The neighborhoods that the industry has forgotten
“[Frayser] is a place where there are multiple strong organizations, but they don’t have clearly defined common goals or the ability to work on strategic partnerships,” Halloran explained. “When you make those connections, they just get stronger and longer lasting.”
These twinned efforts are reflected in a recent commitment to invest $1.3 million in grants for a community development initiative called Frayser Connect. Bringing together several local organizations, the collaborative project aims to support small businesses and promote financial education.
While still in the early stages, Duquette said ongoing pilot programs in Frayser and North Springfield have already shown positive results. In short, the Live Mutual Project’s practical, personalized tactics work.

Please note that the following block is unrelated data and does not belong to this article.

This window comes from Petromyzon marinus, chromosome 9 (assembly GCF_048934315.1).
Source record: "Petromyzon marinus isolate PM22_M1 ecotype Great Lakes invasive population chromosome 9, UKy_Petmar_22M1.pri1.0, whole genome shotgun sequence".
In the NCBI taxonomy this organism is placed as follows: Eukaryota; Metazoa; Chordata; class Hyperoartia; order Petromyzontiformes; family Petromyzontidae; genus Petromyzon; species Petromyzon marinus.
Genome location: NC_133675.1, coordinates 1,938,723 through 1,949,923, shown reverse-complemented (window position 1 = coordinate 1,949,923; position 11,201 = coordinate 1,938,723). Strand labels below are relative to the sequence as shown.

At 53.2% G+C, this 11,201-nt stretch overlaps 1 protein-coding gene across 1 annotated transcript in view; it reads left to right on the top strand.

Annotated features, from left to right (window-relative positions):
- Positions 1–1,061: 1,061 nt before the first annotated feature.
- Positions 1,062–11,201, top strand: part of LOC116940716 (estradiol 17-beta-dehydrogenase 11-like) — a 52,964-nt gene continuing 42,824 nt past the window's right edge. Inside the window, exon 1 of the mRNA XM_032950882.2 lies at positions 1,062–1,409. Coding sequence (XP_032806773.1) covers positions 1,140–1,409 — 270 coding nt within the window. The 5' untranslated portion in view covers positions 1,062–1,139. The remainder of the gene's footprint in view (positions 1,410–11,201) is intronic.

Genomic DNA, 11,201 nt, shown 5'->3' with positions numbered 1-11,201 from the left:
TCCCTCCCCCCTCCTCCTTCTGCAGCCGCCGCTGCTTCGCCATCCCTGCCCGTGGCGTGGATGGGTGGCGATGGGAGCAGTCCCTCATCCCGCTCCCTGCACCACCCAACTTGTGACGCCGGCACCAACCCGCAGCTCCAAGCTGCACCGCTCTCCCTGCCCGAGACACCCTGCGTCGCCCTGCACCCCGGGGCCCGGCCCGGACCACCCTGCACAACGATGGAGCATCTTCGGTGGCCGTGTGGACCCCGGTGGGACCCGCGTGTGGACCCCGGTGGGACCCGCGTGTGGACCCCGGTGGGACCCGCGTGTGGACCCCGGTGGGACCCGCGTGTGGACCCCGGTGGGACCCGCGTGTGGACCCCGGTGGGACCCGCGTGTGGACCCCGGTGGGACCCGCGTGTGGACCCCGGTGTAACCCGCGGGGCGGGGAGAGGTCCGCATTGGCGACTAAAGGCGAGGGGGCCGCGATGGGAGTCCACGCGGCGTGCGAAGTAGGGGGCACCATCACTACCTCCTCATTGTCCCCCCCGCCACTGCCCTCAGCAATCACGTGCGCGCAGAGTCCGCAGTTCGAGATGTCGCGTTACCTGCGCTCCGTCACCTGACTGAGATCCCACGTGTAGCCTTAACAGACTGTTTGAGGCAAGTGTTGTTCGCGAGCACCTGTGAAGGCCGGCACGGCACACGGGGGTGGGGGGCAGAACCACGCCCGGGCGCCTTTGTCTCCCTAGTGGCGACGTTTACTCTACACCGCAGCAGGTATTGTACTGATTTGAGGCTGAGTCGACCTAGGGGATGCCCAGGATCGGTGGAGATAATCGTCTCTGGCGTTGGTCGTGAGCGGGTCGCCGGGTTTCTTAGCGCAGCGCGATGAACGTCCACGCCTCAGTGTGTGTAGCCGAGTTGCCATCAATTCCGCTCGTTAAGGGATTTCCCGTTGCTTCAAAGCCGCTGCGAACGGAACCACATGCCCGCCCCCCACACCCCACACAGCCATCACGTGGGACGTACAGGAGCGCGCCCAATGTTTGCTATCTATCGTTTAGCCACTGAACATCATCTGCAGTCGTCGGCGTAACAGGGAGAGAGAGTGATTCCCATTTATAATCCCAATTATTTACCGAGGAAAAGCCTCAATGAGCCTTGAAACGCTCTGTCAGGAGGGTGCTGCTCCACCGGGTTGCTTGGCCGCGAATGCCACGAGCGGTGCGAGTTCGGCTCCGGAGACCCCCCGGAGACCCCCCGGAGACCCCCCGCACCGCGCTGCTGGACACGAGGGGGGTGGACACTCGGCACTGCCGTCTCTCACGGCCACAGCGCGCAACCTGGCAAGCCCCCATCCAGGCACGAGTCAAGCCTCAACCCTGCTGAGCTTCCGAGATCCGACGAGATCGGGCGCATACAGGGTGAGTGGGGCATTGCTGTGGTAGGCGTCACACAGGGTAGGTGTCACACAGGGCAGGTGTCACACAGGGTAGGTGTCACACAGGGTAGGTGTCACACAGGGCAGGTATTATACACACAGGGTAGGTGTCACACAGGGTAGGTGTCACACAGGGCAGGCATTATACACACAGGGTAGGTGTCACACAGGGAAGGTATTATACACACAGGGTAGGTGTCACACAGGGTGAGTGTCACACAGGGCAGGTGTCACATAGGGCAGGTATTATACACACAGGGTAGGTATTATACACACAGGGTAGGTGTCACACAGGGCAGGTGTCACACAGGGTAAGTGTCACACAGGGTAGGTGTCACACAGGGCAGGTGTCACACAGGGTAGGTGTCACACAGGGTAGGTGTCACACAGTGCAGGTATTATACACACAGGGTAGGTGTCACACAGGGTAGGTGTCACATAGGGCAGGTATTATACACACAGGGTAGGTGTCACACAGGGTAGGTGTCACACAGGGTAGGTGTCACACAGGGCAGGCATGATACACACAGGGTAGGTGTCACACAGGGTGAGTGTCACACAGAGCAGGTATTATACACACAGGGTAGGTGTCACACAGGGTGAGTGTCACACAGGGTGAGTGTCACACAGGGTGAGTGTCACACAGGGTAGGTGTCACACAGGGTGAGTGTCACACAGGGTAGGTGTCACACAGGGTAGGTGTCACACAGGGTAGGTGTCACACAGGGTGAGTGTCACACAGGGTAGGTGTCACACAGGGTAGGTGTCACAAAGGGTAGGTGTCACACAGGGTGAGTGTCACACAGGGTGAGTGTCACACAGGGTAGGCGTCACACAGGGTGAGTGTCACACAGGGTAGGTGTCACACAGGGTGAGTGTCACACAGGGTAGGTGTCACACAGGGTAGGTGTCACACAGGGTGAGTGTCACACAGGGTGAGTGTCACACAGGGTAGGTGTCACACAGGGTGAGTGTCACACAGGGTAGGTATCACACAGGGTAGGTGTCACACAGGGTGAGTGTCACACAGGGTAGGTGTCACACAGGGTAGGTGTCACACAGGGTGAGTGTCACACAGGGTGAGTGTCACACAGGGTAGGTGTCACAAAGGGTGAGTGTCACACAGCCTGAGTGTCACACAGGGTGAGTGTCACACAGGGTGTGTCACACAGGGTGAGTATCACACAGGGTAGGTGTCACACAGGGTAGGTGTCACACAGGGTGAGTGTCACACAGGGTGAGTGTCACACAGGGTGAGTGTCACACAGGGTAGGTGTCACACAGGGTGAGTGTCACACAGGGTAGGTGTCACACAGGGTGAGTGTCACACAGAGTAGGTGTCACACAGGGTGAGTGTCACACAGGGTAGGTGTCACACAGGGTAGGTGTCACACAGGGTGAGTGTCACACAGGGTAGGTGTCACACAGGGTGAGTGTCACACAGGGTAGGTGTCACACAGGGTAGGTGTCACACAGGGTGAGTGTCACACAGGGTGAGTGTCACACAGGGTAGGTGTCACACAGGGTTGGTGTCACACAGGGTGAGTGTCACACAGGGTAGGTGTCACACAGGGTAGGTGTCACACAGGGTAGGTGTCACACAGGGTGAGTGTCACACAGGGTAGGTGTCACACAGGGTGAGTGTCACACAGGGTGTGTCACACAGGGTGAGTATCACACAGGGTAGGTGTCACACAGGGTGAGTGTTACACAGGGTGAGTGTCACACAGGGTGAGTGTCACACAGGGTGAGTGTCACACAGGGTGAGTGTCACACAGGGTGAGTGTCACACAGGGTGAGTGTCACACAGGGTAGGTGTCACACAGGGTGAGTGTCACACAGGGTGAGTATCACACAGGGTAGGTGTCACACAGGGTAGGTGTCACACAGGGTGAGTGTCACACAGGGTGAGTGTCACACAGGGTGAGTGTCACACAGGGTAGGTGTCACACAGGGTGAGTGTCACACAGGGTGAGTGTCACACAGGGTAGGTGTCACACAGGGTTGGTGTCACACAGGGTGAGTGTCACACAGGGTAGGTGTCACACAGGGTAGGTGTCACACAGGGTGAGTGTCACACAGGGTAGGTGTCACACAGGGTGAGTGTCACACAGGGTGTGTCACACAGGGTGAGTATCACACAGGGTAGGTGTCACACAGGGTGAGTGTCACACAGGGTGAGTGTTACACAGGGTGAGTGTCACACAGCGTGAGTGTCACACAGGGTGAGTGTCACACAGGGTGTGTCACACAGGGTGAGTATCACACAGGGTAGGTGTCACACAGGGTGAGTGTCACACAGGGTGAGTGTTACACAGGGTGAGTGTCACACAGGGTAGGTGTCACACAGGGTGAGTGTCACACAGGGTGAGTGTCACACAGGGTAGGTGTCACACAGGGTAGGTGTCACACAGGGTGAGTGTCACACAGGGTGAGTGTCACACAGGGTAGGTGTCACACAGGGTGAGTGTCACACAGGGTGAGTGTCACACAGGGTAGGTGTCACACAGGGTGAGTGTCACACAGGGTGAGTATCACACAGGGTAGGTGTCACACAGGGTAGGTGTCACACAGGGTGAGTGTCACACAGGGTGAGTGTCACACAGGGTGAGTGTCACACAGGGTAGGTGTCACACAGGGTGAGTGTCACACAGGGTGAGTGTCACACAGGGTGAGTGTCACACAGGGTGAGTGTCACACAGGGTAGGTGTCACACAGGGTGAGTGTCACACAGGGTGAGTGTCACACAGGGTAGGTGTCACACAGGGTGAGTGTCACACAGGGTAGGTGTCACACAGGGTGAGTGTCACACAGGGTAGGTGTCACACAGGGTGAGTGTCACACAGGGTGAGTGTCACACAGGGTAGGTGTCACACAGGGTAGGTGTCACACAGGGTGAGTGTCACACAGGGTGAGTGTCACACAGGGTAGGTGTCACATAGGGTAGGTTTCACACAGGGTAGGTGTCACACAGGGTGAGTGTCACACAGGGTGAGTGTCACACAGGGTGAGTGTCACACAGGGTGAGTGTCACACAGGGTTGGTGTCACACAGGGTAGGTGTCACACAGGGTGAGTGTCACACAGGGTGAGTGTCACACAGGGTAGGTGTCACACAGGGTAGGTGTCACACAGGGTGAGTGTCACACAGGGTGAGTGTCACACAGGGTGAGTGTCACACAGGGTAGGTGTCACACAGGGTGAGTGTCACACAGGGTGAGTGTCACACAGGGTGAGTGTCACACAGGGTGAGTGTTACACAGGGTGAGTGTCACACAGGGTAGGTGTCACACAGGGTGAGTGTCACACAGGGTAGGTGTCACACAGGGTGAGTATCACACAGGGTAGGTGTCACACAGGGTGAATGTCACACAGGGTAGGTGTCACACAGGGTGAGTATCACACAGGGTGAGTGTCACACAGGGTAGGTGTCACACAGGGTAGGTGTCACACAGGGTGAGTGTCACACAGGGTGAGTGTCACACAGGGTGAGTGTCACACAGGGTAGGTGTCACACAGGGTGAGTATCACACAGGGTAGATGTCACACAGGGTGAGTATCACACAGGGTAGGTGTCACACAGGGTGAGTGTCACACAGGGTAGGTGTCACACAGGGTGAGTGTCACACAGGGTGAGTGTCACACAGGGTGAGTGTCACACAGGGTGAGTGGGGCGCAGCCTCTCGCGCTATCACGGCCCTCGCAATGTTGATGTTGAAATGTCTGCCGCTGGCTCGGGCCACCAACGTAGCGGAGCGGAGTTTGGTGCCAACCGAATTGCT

“The paradigm of good corporate citizens as simple check writers no longer works,” Duquette said. “We believe that a collaborative assault on poverty, combining the wisdom and resilience of community residents with the unique strengths of businesses, nonprofits and public sector partners, can deliver lasting solutions. It’s a somewhat provocative approach, but we’re very encouraged by what we’re already seeing.
This article is the fourth in a four-part series. Click here to read Part I: “Watering the financial desert”, Part II: “In a robust economy, many are left behind”and Part III: “Combating poverty one relationship at a time”. For more information on MassMutual’s Live Mutual visit here.